Tomorrow, at the 20th annual American Indian Tourism Conference (AITC), Tara Sweeney, Assistant Secretary of Indian Affairs, will sign an historic Memorandum of Understanding naming the American Indian Alaska Native Tourism Association (AIANTA) as the national facilitator to carry out the NATIVE Act. Joining Sweeney at the MOU signing will be Mike Platt, Assistant Secretary for Legislative and Intergovernmental Affairs for the Department of Commerce, and Camille Ferguson, Executive Director of AIANTA.
More than 300 tribal and non-Native American tourism officials and professionals will be present for tomorrow’s momentous signing at AIANTA’s 20th AITC event, themed: 20 years of Tribal Tourism Development – Then and Now. The milestone conference runs September 17-20, 2018, in Albuquerque, New Mexico. (Read Native Business Magazine’s article “AIANTA to Celebrate Two Decades of Tourism Growth Across Indian Country.”)
A vibrant audience will witness the occasion. Tuesday, September 18, marks Regalia Day, a day when conference attendees are encouraged to wear traditional clothing representing their tribal affiliation. More than 100 tribes will be represented.
AIANTA will now serve as the national nonprofit association charged with facilitating provisions of the Native American Tourism and Improving Visitor Experience (NATIVE) Act on behalf of the federal government.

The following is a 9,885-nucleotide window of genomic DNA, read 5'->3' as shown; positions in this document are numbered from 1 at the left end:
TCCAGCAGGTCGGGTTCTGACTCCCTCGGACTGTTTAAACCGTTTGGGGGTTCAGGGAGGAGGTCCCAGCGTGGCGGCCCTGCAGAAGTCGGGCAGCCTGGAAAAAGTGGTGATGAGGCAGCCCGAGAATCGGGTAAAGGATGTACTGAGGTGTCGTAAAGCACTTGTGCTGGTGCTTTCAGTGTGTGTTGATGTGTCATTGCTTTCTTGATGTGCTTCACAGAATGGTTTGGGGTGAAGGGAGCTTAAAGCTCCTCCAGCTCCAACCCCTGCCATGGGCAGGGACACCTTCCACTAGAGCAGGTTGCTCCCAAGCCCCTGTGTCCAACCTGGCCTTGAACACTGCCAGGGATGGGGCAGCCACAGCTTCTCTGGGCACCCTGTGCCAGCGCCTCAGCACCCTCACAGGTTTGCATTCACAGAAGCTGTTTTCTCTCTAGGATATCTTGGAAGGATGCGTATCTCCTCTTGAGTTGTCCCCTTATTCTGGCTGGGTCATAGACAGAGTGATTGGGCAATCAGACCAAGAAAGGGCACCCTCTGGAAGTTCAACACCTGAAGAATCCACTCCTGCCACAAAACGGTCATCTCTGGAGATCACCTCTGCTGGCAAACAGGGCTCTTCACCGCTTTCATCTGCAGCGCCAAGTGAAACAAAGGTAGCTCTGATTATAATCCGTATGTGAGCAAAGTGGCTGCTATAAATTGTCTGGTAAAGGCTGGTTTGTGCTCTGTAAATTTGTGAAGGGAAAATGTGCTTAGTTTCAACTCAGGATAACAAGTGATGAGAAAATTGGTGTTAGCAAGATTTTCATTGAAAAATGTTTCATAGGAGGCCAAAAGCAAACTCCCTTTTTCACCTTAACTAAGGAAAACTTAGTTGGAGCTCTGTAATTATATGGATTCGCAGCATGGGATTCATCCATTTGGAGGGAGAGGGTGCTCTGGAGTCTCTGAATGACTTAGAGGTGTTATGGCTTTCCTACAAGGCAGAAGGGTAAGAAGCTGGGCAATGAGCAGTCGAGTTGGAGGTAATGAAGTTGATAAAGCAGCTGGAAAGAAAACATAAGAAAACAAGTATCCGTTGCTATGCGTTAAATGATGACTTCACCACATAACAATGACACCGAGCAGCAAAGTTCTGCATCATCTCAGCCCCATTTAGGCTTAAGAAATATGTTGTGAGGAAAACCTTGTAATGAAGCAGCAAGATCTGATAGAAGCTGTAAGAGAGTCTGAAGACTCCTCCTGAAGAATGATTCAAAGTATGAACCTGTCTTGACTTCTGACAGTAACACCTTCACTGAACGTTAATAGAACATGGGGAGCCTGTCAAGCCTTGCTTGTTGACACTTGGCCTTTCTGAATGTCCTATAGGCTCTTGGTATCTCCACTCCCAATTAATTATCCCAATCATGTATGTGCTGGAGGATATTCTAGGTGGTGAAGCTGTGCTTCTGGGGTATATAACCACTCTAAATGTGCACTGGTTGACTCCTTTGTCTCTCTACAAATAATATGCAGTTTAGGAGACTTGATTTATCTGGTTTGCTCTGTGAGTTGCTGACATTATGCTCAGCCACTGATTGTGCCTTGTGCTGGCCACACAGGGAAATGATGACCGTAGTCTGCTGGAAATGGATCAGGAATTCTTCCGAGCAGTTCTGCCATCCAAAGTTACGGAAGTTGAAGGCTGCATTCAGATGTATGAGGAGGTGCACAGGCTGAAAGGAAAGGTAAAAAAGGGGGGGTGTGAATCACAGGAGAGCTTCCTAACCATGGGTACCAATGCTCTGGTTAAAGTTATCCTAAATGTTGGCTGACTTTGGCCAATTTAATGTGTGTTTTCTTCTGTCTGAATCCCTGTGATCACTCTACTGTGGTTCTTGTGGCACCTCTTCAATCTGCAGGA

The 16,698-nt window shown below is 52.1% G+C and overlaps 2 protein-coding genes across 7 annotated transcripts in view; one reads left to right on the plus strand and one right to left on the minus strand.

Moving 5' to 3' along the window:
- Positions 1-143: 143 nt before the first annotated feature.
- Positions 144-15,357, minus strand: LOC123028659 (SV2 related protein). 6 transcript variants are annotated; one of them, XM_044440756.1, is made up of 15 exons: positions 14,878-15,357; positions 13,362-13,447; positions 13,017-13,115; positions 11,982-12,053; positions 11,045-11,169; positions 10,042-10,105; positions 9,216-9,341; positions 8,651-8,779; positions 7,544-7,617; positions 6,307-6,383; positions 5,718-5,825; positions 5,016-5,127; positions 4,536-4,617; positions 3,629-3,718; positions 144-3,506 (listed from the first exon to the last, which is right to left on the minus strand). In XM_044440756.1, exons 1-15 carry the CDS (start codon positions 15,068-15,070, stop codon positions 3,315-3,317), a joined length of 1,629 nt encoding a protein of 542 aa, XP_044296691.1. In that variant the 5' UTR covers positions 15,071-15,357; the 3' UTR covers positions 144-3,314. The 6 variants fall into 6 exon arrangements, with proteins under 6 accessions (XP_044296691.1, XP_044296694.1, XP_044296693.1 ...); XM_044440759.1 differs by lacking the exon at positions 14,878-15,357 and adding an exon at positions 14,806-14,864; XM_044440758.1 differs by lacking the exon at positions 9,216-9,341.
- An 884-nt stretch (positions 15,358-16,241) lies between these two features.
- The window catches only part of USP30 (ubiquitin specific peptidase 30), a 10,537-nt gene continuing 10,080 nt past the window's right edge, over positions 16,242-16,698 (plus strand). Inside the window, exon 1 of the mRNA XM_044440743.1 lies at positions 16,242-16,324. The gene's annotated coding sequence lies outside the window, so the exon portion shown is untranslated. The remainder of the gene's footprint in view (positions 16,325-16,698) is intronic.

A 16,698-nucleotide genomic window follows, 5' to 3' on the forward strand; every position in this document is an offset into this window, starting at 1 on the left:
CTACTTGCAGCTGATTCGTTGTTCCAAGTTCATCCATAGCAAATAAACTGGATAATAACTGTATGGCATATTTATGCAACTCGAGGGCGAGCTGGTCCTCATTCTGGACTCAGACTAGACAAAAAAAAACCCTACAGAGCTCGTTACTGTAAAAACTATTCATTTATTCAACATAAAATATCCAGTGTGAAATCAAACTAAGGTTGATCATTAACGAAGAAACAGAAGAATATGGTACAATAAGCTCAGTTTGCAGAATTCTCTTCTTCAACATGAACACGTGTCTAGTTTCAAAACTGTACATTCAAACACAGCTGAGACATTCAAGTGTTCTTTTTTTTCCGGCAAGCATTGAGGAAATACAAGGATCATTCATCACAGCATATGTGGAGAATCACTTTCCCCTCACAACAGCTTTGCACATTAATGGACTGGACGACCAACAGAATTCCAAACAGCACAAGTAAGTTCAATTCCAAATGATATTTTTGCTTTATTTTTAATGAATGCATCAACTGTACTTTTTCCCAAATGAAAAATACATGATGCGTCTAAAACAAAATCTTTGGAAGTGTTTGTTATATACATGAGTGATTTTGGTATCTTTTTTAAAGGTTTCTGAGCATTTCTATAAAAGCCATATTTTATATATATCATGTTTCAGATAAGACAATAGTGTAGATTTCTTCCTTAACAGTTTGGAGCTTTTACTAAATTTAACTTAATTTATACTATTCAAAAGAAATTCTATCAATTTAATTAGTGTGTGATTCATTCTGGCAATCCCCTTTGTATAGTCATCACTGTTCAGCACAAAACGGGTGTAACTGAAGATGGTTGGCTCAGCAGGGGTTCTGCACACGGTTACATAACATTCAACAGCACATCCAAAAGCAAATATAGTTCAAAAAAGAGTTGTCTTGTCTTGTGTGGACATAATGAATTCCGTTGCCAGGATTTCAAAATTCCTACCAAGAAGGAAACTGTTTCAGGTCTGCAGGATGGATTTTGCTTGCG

The ultimate goal of the NATIVE Act is to strengthen and improve self-determination and self-governance capabilities in the Native American community. The NATIVE Act enhances the financial means of Native communities to protect cultural resources and preserve natural landscapes. It also empowers Native Americans to tell their own stories, and define the scope of tourism activities on tribal lands and across the U.S. The NATIVE ACT also increases coordination and collaboration between federal tourism assets to support Native American tourism and the development of technologically innovative projects.
AIANTA offered an overview of the current state of tourism across the U.S. and Indian Country, which the NATIVE Act stands to enhance:
- Tourism is actually America’s number one service export. According to the U.S. Travel Association, domestic and international travelers spent $1,036 billion dollars in the U.S. in 2017, creating 8.8 million jobs and generating $165 billion in local, state and federal tax revenues.
- Domestic travelers spent $880 billion (a 5.2 percent increase over 2016) and international visitors spent $156 billion in the U.S. (roughly the same as 2016).
- In 2016, approximately 1.96 million overseas travelers visited Indian Country. The increase in travelers to Indian Country accounted for more than 41,000 new U.S. jobs in 2016. That number reflects a 180 percent increase in overseas visitors since 2007, when AIANTA began its international outreach efforts.
- According to the National Travel and Tourism Office, overseas travelers to Indian Country, a subset of travelers know as Cultural Heritage Travelers, have a far greater impact on the U.S. economy than overseas visitors as a whole. They stay longer— an average of 30 days compared to 18 days for all overseas visitors. They visit more states— an average of 2.4 states compared to 1.5 for all overseas visitors. They visit more destinations— an average of 3.6 cities compared to 2 cities for all overseas visitors. They visit more National Parks, small towns, historical locations, art galleries and museums, fine dining establishments, and cultural, ethnic and heritage sites compared to all overseas visitors.